The heat of passion has rarely felt as chilly as it does in "The Clearing," an opaque kidnapping drama that features three expertly crafted performances operating on three different planets. The directorial debut from producer Pieter Jan Brugge ("Bulworth," "The Insider"), the film feels very much like "In the Bedroom" moved Out to the Forest: It's intelligent, attentive, and repressed.
Wayne Hayes (Robert Redford, making one of the Sundance head's rare recent visits to the screen) is a wealthy businessman of quiet charisma, married to Eileen (Helen Mirren), an elegant lady-who-lunches. Their marriage looks Pottery Barn perfect on the surface, but it slowly becomes apparent that Wayne's first love is his own self-interest. When he fails to show up for a dinner party, one of the guests reassures Eileen, "It's all right. He never liked us."
Wayne isn't away on business, though. He has been taken prisoner by Arnold Mack (Willem Dafoe), a former employee whose name rhymes a little too easily with "sad sack." Wearing a phony mustache and an air of desperate efficiency, Arnold gets his quarry at gunpoint, binds his hands, and takes Wayne on a march through the forest, toward the clearing of the title and a meeting with the men he claims hired him.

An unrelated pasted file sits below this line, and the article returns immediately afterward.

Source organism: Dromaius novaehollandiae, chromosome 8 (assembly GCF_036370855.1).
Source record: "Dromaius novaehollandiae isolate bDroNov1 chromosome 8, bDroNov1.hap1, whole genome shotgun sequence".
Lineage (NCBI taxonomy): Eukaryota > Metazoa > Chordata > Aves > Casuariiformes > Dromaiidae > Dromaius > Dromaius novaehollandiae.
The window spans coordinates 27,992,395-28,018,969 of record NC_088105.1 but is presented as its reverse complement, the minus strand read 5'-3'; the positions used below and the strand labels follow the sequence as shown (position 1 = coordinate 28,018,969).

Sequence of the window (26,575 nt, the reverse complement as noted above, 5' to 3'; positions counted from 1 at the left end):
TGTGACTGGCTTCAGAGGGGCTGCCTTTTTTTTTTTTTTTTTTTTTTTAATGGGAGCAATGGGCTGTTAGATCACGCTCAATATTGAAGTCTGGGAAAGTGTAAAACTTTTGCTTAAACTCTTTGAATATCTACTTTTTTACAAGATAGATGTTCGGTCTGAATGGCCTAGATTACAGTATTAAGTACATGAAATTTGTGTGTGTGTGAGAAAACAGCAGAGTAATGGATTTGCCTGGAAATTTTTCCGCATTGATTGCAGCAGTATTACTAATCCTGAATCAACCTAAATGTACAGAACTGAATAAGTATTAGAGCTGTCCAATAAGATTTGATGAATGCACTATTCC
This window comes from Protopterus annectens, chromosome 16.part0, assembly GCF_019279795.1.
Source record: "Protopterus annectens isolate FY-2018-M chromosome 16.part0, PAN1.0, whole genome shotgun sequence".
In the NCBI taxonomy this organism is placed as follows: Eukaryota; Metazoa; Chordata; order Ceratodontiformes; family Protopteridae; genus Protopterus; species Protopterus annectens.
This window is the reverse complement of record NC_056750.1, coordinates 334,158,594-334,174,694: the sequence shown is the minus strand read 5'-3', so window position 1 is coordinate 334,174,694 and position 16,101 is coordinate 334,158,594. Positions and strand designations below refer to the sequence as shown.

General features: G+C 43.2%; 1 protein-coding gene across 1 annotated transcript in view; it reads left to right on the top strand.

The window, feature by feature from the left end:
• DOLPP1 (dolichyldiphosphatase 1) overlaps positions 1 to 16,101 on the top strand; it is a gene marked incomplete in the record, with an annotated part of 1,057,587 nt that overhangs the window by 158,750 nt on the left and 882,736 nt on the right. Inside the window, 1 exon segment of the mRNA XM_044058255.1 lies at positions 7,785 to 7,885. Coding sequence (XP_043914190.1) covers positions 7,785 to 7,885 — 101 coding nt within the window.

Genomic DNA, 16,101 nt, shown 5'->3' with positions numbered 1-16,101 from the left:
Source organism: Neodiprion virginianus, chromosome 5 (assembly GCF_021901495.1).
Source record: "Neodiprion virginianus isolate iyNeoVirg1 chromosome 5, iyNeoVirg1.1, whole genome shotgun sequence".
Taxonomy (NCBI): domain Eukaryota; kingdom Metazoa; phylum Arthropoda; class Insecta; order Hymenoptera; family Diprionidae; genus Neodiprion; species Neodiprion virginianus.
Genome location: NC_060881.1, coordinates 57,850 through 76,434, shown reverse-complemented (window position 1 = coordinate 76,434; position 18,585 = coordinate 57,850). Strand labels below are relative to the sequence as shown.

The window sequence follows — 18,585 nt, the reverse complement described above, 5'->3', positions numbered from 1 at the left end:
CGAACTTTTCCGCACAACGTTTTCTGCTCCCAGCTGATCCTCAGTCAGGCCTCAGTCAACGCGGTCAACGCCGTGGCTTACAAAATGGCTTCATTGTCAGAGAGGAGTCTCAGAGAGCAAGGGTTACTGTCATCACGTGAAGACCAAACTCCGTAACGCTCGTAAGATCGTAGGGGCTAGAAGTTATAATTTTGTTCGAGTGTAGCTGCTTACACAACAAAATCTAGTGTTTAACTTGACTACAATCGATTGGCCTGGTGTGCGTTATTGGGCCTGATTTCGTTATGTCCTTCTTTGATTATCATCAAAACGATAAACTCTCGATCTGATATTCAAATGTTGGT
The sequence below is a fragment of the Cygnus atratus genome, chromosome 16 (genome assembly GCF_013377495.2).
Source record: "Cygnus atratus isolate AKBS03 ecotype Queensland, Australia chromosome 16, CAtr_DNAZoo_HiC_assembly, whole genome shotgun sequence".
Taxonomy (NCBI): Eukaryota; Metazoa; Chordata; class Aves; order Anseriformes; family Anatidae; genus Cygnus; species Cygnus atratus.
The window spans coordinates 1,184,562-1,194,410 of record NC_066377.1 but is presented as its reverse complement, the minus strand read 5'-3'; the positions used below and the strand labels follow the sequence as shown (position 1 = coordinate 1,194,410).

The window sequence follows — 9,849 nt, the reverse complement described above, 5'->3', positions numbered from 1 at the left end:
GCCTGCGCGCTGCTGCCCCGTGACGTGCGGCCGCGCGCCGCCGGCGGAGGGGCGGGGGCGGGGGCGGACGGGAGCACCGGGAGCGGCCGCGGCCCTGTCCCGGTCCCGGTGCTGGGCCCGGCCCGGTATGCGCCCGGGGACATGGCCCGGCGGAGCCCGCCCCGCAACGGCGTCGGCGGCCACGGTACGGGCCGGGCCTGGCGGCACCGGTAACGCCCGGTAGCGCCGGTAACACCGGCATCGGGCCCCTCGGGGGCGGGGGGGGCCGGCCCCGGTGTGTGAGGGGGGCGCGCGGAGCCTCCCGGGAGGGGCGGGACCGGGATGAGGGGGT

Meanwhile (or so it seems; the film's time scheme is purposefully vague), Eileen is contending with cryptic ransom demands and tantalizing proof that Wayne is safe: a vial of his blood, a recording of his voice. The couple's grown children (played by Alessandro Nivola of "Laurel Canyon" and Melissa Sagemiller) rally around their mother in fretful confusion, and an FBI agent named Fuller (Matt Craven) appears on the scene.
Not all that Fuller finds is pleasant: There's a mistress, for one thing, about whom Eileen is aware but has chosen to remain mostly silent. The current situation tosses out the playbook for decorous wives of the rich, though, and in a scene between Eileen and Louise (Wendy Crewson), you sense the older woman testing out the limits of her rage -- and enjoying it.
Wayne is caught up in a different series of negotiations. The long walk through the woods (the film takes place in the Pittsburgh area, but exteriors were shot in the Smoky Mountains of North Carolina) becomes a test of wills between kidnapper and hostage.
These scenes form the heart of "The Clearing," and we see both the calculating willpower that made Wayne a tycoon and the hapless, self-pitying anger of Arnold, a good man who has lost out in business and in life.
Still, this half of "The Clearing" could have been more than it is. Dafoe usually plays characters of eccentric power; the role of nebbish fits him about as naturally as that mustache fits Arnold. For his part, Redford conveys the strength of the self-made man but not the avariciousness; Wayne seems to the manor born, which simply doesn't jibe with what we're told about him.
But everyone behaves well here, even when they don't. In the end, you're moved by Mirren's playing of Eileen's predicament: a woman increasingly filled with love for a flawed man who may be vanishing from her side. Discreetly filmed, slowly paced, looking for deeper motivation in every glance and comment, "The Clearing" never comes up with the emotional gold to justify the dig.
Ty Burr can be reached at firstname.lastname@example.org.
Directed by: Pieter Jan Brugge
Written by: Justin Haythe
Starring: Robert Redford, Willem Dafoe, Helen Mirren
At: Copley Place, Harvard Square, West Newton
Running time: 95 minutes
Rated: R (brief strong language)